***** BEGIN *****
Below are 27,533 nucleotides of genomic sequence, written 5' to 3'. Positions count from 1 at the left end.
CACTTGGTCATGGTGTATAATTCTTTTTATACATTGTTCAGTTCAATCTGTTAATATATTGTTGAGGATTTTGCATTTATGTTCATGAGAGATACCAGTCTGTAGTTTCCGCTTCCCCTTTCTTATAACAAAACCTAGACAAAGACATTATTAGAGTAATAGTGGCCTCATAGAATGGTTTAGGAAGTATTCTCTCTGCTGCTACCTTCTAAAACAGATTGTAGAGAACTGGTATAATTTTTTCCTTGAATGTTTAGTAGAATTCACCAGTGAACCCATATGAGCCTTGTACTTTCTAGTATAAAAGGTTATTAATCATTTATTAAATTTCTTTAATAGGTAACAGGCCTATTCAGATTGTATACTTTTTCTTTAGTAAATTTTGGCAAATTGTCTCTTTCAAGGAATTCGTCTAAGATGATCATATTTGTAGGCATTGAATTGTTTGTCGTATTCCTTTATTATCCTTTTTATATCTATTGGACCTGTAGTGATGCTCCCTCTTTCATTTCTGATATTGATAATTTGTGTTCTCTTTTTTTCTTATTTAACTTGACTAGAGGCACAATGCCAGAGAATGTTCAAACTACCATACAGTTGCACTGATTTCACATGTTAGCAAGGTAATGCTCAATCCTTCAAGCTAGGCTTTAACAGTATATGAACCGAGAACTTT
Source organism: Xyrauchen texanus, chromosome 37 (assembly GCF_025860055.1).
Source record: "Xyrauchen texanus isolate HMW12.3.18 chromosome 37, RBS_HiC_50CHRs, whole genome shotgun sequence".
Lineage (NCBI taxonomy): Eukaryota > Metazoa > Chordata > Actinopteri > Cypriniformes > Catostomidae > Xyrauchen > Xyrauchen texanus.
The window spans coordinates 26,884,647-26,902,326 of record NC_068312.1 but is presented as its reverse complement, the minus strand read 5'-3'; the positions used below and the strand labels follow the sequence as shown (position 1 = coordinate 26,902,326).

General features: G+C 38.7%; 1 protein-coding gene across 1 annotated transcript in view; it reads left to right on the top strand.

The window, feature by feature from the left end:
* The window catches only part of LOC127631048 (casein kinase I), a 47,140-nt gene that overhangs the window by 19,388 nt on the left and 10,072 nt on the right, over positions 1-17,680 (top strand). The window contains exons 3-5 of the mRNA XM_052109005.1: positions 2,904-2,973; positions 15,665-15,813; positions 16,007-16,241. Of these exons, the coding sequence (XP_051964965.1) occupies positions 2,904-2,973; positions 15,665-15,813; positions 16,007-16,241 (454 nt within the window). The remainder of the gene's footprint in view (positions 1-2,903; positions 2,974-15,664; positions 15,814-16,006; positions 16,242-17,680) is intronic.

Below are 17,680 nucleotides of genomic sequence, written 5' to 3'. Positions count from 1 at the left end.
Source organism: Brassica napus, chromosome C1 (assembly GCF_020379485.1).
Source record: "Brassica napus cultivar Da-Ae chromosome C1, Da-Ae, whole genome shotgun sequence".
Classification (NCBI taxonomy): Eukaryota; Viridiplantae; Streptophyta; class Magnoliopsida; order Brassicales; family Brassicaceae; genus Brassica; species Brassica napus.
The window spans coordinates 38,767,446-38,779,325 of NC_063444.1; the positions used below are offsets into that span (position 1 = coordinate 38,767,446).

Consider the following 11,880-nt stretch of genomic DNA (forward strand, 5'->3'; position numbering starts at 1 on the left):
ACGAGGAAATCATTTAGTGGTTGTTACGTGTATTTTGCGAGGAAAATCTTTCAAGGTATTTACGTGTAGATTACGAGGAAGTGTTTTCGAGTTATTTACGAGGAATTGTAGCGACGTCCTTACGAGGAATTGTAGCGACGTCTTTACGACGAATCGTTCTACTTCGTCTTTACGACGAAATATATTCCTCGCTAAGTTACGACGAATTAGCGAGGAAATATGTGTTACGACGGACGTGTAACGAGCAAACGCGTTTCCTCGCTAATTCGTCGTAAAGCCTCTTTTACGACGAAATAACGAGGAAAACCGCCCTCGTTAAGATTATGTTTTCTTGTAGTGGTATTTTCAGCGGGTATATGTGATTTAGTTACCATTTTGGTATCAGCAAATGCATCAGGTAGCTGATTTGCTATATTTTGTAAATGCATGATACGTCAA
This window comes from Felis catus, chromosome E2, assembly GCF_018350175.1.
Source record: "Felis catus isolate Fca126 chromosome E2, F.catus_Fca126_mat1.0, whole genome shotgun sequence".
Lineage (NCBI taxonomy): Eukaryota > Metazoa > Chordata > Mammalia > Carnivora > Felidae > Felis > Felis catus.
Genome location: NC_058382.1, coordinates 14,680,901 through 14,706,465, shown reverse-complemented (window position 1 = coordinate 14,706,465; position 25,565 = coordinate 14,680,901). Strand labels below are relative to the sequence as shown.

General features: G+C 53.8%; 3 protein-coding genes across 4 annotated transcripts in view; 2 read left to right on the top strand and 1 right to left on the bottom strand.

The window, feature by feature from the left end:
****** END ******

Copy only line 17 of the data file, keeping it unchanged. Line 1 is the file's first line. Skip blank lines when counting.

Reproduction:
This window comes from Felis catus, chromosome E2, assembly GCF_018350175.1.